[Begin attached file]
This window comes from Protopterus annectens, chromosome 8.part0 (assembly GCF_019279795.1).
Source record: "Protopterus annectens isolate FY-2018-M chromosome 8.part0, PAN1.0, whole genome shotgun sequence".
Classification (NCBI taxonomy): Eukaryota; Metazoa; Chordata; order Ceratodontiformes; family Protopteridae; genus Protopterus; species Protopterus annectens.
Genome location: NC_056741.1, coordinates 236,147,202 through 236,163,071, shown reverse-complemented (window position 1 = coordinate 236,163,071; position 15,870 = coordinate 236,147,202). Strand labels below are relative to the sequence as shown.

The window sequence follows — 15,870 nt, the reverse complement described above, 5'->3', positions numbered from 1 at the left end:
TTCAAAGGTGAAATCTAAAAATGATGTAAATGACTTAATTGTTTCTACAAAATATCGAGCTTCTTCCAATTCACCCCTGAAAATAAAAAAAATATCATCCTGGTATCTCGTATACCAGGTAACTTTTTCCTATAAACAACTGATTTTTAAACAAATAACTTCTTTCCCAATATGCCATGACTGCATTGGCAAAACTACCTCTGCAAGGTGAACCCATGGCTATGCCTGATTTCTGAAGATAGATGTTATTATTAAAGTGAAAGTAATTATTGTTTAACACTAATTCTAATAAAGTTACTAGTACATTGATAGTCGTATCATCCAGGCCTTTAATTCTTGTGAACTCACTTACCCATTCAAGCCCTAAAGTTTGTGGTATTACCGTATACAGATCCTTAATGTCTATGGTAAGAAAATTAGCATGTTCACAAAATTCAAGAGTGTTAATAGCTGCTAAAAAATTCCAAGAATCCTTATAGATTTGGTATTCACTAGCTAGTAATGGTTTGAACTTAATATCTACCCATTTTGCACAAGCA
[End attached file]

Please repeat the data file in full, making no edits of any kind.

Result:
This window comes from Protopterus annectens, chromosome 8.part0 (assembly GCF_019279795.1).
Source record: "Protopterus annectens isolate FY-2018-M chromosome 8.part0, PAN1.0, whole genome shotgun sequence".
Classification (NCBI taxonomy): Eukaryota; Metazoa; Chordata; order Ceratodontiformes; family Protopteridae; genus Protopterus; species Protopterus annectens.
Genome location: NC_056741.1, coordinates 236,147,202 through 236,163,071, shown reverse-complemented (window position 1 = coordinate 236,163,071; position 15,870 = coordinate 236,147,202). Strand labels below are relative to the sequence as shown.

The window sequence follows — 15,870 nt, the reverse complement described above, 5'->3', positions numbered from 1 at the left end:
TTCAAAGGTGAAATCTAAAAATGATGTAAATGACTTAATTGTTTCTACAAAATATCGAGCTTCTTCCAATTCACCCCTGAAAATAAAAAAAATATCATCCTGGTATCTCGTATACCAGGTAACTTTTTCCTATAAACAACTGATTTTTAAACAAATAACTTCTTTCCCAATATGCCATGACTGCATTGGCAAAACTACCTCTGCAAGGTGAACCCATGGCTATGCCTGATTTCTGAAGATAGATGTTATTATTAAAGTGAAAGTAATTATTGTTTAACACTAATTCTAATAAAGTTACTAGTACATTGATAGTCGTATCATCCAGGCCTTTAATTCTTGTGAACTCACTTACCCATTCAAGCCCTAAAGTTTGTGGTATTACCGTATACAGATCCTTAATGTCTATGGTAAGAAAATTAGCATGTTCACAAAATTCAAGAGTGTTAATAGCTGCTAAAAAATTCCAAGAATCCTTATAGATTTGGTATTCACTAGCTAGTAATGGTTTGAACTTAATATCTACCCATTTTGCACAAGCA